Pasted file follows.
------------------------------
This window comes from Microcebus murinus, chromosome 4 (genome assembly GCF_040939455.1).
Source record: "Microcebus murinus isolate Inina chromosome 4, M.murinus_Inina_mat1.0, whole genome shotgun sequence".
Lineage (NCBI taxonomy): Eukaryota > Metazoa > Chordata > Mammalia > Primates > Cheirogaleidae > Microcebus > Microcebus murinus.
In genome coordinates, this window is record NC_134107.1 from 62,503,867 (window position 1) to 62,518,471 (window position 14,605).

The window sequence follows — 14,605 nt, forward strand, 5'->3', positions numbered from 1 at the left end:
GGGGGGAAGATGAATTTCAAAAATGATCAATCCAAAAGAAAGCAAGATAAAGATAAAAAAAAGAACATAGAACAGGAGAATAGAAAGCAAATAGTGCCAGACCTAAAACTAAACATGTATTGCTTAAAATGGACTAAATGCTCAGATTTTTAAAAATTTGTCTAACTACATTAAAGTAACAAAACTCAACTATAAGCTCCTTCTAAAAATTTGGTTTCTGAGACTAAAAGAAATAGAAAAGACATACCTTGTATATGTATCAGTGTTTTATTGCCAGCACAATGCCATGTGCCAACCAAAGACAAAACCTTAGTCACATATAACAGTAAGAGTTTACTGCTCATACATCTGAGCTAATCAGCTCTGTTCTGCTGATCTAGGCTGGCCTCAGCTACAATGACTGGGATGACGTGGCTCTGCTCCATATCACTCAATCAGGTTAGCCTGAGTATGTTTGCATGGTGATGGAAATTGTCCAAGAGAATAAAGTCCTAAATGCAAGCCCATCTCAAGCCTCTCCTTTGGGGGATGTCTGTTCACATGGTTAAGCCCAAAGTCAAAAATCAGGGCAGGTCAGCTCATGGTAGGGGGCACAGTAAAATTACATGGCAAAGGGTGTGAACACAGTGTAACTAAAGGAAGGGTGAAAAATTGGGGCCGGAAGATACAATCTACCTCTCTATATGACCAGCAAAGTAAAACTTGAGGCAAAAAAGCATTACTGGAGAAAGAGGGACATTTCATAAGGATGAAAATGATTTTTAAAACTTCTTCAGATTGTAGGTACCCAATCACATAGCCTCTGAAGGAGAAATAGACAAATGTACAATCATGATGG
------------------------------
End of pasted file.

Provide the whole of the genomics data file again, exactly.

This window comes from Microcebus murinus, chromosome 4 (genome assembly GCF_040939455.1).
Source record: "Microcebus murinus isolate Inina chromosome 4, M.murinus_Inina_mat1.0, whole genome shotgun sequence".
Lineage (NCBI taxonomy): Eukaryota > Metazoa > Chordata > Mammalia > Primates > Cheirogaleidae > Microcebus > Microcebus murinus.
In genome coordinates, this window is record NC_134107.1 from 62,503,867 (window position 1) to 62,518,471 (window position 14,605).

The window sequence follows — 14,605 nt, forward strand, 5'->3', positions numbered from 1 at the left end:
GGGGGGAAGATGAATTTCAAAAATGATCAATCCAAAAGAAAGCAAGATAAAGATAAAAAAAAGAACATAGAACAGGAGAATAGAAAGCAAATAGTGCCAGACCTAAAACTAAACATGTATTGCTTAAAATGGACTAAATGCTCAGATTTTTAAAAATTTGTCTAACTACATTAAAGTAACAAAACTCAACTATAAGCTCCTTCTAAAAATTTGGTTTCTGAGACTAAAAGAAATAGAAAAGACATACCTTGTATATGTATCAGTGTTTTATTGCCAGCACAATGCCATGTGCCAACCAAAGACAAAACCTTAGTCACATATAACAGTAAGAGTTTACTGCTCATACATCTGAGCTAATCAGCTCTGTTCTGCTGATCTAGGCTGGCCTCAGCTACAATGACTGGGATGACGTGGCTCTGCTCCATATCACTCAATCAGGTTAGCCTGAGTATGTTTGCATGGTGATGGAAATTGTCCAAGAGAATAAAGTCCTAAATGCAAGCCCATCTCAAGCCTCTCCTTTGGGGGATGTCTGTTCACATGGTTAAGCCCAAAGTCAAAAATCAGGGCAGGTCAGCTCATGGTAGGGGGCACAGTAAAATTACATGGCAAAGGGTGTGAACACAGTGTAACTAAAGGAAGGGTGAAAAATTGGGGCCGGAAGATACAATCTACCTCTCTATATGACCAGCAAAGTAAAACTTGAGGCAAAAAAGCATTACTGGAGAAAGAGGGACATTTCATAAGGATGAAAATGATTTTTAAAACTTCTTCAGATTGTAGGTACCCAATCACATAGCCTCTGAAGGAGAAATAGACAAATGTACAATCATGATGG